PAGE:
Last summer, when Adam Klein and I talked about the simultaneous expansions of ExitEvent (we were getting ready to do Socials in Raleigh and Charlotte) and American Underground (they had just announced Underground @Main, which officially opened last month), he already had plans to expand out to Raleigh.
In fact, it was one of the reasons he took the job as Underground's Chief Strategist. It wasn't just about real estate in the American Tobacco district— had it been, it wouldn't have been the position for him.
But much like he turned his role with the Durham Chamber into that of a full-time startup ecosystem builder, he wanted to do the same with Underground. This time, it's about being an actual player in the regional startup community, not just a home base.
And make no mistake, American Underground has been a regional play from the beginning. With the current structure in place in Durham Historical District for established companies, Underground @American Tobacco for the Series A players, and now Underground @Main for the early stage startups, Raleigh was the next logical step.
Underground @Raleigh will open at 213 Fayetteville Street this fall, in the heart of a booming downtown Raleigh scene, but one that still needs a startup presence.
"It's a great building," says Klein, "A great location. It's no secret that startups want culture— they want to be associated with artists, brewers, and so on. If you've been down in that area on a Friday, it's really vibrant, it's a really cool scene. With startups hanging out in that space it should drive that vitality even further."
Beyond space for 25+ startups, Bandwidth Labs, the incubator play from Bandwidth (think a bunch more Republic Wirelesses), will anchor.
"I think Bandwidth is an exciting opportunity to put into the mix," he says. "When you've got people who are seasoned and have built product and software that's becoming widely adopted, there's a sharpness and a clarity to the work that they're doing that will rub off on startups who are earlier."
The Underground is also adding an interesting twist in the form of regional desks. This means startups housed at any of the locations can use the common spaces in any other location for meetings and co-working.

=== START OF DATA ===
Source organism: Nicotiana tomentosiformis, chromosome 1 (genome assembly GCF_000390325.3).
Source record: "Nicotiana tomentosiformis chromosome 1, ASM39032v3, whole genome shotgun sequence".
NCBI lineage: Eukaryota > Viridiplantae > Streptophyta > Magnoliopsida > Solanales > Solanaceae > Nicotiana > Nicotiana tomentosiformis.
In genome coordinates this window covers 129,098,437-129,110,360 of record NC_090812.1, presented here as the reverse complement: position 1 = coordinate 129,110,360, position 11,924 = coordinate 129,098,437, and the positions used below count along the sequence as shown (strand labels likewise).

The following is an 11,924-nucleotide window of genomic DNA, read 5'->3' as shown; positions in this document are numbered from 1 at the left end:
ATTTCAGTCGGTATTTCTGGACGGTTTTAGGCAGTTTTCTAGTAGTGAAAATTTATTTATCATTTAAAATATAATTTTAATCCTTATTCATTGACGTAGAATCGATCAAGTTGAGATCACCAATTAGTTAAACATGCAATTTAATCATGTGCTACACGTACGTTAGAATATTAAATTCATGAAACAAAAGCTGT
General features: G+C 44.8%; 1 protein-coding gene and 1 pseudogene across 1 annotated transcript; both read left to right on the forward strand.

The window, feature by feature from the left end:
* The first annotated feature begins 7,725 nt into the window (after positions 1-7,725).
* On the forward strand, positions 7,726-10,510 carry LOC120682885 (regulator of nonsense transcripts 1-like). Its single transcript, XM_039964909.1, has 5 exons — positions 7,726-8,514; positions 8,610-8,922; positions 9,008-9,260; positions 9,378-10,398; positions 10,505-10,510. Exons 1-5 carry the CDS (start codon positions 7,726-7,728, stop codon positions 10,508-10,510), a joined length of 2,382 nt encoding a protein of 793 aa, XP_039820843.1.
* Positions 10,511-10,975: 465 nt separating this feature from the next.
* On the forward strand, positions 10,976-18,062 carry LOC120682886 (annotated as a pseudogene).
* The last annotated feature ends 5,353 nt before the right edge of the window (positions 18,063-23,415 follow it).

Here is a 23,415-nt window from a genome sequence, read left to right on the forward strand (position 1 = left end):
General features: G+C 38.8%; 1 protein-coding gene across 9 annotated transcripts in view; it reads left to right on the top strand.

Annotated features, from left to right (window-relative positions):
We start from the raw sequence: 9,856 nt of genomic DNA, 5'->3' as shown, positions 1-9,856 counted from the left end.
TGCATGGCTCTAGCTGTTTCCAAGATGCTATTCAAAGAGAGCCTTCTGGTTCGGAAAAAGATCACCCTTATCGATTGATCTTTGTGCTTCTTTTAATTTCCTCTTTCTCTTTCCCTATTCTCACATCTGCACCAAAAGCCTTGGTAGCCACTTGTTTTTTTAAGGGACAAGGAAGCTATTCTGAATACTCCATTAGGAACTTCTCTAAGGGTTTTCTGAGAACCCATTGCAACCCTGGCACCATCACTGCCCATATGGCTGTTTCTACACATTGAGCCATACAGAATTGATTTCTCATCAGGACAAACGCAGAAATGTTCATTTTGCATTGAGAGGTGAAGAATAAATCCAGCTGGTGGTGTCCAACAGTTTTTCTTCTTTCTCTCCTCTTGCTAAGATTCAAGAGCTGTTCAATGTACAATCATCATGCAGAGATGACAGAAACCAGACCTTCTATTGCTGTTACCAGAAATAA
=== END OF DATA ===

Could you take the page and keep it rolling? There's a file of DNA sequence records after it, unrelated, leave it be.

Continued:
"I can totally envision you doing this," Klein says to me. "You're here is Raleigh for a meeting, then you want to take a conference call or you need a place to plug in. The next day, you're in Durham, you use that space."
He's right. I would do that.
It's ideas like the regional desk that add an extra angle to what AU is trying to accomplish, turning their spaces from real estate into hub, and implying more services that will provide tangible and useful links between what are now three distinct physical locations.
The goal, of course, is to make the startup environment less focused on the municipalities, and more on the Triangle.
"It was eye-opening when I was in Doha for the Smoffice competition," Klein says, referring to the international competition that he won with the Durham Chamber. "The Triangle was the known brand, and it carries weight on an international scale. If we're going to be serious about moving this ecosystem forward and become a top tier place for startups, it's got to be a Triangle initiative, to give startups a broader and deeper access to the resources in both cities."
Klein says there is already interest in both the Raleigh space and the regional desk offering.
"Everyone is excited about this coming," he says. "The regional aspect is going to be really valuable for everyone involved."